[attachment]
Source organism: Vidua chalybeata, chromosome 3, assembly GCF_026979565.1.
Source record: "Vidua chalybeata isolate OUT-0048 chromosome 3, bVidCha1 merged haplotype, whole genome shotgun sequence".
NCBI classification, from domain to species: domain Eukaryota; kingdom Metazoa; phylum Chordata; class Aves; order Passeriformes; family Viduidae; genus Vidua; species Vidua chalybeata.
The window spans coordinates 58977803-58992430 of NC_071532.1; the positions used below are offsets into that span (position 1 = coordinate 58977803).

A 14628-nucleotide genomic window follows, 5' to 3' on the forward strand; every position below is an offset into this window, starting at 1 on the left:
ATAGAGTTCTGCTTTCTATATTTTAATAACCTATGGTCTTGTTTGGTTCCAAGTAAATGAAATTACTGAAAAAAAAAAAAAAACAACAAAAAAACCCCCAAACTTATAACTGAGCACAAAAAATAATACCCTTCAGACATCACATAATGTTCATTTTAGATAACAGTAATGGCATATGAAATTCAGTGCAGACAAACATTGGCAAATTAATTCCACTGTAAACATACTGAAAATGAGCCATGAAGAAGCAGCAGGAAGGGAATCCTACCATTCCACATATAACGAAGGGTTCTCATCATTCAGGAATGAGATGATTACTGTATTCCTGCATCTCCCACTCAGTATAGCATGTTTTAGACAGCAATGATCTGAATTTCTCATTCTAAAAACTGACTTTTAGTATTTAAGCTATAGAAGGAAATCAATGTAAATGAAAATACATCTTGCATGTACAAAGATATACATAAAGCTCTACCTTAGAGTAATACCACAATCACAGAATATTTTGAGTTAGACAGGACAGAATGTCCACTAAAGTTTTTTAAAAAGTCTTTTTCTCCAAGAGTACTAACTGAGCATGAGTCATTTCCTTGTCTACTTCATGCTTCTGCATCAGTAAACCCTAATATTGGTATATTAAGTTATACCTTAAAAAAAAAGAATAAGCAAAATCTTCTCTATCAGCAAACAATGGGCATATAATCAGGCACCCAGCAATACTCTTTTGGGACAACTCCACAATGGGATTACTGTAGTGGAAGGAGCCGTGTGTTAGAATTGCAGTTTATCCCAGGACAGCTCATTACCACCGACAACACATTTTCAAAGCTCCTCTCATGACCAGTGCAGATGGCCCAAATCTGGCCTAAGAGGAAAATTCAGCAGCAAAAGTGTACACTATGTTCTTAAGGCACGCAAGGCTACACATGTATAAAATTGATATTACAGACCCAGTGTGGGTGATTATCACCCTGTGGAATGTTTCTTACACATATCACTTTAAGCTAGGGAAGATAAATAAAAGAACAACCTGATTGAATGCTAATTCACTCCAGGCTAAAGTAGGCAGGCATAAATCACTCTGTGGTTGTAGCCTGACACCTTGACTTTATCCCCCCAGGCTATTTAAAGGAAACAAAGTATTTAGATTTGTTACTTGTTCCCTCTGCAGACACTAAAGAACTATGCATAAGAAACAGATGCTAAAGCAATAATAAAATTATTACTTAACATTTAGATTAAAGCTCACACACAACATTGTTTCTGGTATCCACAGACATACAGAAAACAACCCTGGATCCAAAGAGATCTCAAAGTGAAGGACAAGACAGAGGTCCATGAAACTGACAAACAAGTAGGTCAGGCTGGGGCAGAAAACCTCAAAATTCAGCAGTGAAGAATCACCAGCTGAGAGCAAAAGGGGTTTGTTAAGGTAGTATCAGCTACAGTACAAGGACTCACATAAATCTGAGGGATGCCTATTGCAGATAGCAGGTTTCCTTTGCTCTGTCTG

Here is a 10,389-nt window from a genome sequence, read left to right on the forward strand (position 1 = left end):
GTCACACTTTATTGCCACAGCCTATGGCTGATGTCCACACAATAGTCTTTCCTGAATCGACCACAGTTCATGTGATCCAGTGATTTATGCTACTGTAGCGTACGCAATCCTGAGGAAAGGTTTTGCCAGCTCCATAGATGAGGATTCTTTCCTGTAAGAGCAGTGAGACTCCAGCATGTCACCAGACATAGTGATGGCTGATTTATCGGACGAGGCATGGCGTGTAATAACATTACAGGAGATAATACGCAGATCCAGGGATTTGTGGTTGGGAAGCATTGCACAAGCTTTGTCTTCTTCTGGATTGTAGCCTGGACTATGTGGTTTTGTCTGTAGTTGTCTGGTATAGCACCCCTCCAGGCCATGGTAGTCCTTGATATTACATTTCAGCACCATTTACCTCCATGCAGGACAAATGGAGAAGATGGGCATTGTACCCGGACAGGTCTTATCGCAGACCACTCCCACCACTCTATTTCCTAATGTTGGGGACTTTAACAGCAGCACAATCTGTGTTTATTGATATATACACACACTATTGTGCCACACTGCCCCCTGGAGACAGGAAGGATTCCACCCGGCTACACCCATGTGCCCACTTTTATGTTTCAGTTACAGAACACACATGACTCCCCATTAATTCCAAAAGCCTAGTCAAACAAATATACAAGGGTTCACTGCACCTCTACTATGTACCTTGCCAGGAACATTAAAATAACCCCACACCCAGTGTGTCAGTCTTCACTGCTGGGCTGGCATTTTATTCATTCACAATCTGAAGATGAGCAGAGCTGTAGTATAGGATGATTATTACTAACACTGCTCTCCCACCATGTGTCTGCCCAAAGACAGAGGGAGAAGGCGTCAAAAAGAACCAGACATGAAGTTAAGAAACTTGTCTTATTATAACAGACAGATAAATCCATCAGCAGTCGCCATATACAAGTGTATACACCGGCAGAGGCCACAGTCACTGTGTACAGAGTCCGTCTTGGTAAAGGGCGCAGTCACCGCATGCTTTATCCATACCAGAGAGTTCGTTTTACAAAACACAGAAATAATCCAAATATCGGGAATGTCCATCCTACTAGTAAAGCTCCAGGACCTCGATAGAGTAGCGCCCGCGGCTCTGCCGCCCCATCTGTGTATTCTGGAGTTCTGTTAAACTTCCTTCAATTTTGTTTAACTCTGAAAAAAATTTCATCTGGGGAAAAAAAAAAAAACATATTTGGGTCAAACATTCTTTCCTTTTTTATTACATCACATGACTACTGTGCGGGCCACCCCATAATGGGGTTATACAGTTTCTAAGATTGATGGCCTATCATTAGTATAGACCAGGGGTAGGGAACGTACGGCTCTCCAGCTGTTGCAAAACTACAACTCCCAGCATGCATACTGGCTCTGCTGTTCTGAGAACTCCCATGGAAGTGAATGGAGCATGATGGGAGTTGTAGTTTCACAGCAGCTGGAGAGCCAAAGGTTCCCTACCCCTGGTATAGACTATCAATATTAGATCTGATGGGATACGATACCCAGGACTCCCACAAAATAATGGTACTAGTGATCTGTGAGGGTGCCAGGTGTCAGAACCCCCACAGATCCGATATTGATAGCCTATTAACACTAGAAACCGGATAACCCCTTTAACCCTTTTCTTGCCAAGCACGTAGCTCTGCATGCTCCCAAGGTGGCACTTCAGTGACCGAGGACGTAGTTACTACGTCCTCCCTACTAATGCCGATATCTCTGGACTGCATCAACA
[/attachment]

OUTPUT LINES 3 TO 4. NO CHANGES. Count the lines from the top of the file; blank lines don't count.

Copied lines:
NCBI classification, from domain to species: domain Eukaryota; kingdom Metazoa; phylum Chordata; class Aves; order Passeriformes; family Viduidae; genus Vidua; species Vidua chalybeata.
The window spans coordinates 58977803-58992430 of NC_071532.1; the positions used below are offsets into that span (position 1 = coordinate 58977803).